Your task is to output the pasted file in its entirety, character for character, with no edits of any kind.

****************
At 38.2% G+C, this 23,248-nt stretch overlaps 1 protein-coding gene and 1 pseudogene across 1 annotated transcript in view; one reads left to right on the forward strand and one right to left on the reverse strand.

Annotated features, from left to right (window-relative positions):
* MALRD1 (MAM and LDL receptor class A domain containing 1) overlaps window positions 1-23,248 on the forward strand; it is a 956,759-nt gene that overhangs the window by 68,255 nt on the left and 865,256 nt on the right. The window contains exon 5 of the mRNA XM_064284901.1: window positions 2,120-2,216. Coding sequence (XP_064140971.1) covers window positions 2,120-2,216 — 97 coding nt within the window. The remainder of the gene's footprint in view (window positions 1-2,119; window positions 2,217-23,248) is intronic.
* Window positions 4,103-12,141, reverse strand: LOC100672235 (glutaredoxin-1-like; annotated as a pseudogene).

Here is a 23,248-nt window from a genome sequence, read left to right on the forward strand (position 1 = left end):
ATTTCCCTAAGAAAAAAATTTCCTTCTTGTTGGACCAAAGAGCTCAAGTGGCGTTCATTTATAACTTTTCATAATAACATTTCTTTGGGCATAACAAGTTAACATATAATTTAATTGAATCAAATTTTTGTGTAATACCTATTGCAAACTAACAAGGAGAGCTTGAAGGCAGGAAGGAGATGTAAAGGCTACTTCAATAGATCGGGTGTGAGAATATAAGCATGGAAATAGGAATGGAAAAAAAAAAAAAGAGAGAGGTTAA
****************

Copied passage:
At 38.2% G+C, this 23,248-nt stretch overlaps 1 protein-coding gene and 1 pseudogene across 1 annotated transcript in view; one reads left to right on the forward strand and one right to left on the reverse strand.

Annotated features, from left to right (window-relative positions):
* MALRD1 (MAM and LDL receptor class A domain containing 1) overlaps window positions 1-23,248 on the forward strand; it is a 956,759-nt gene that overhangs the window by 68,255 nt on the left and 865,256 nt on the right. The window contains exon 5 of the mRNA XM_064284901.1: window positions 2,120-2,216. Coding sequence (XP_064140971.1) covers window positions 2,120-2,216 — 97 coding nt within the window. The remainder of the gene's footprint in view (window positions 1-2,119; window positions 2,217-23,248) is intronic.
* Window positions 4,103-12,141, reverse strand: LOC100672235 (glutaredoxin-1-like; annotated as a pseudogene).

Here is a 23,248-nt window from a genome sequence, read left to right on the forward strand (position 1 = left end):
ATTTCCCTAAGAAAAAAATTTCCTTCTTGTTGGACCAAAGAGCTCAAGTGGCGTTCATTTATAACTTTTCATAATAACATTTCTTTGGGCATAACAAGTTAACATATAATTTAATTGAATCAAATTTTTGTGTAATACCTATTGCAAACTAACAAGGAGAGCTTGAAGGCAGGAAGGAGATGTAAAGGCTACTTCAATAGATCGGGTGTGAGAATATAAGCATGGAAATAGGAATGGAAAAAAAAAAAAAGAGAGAGGTTAA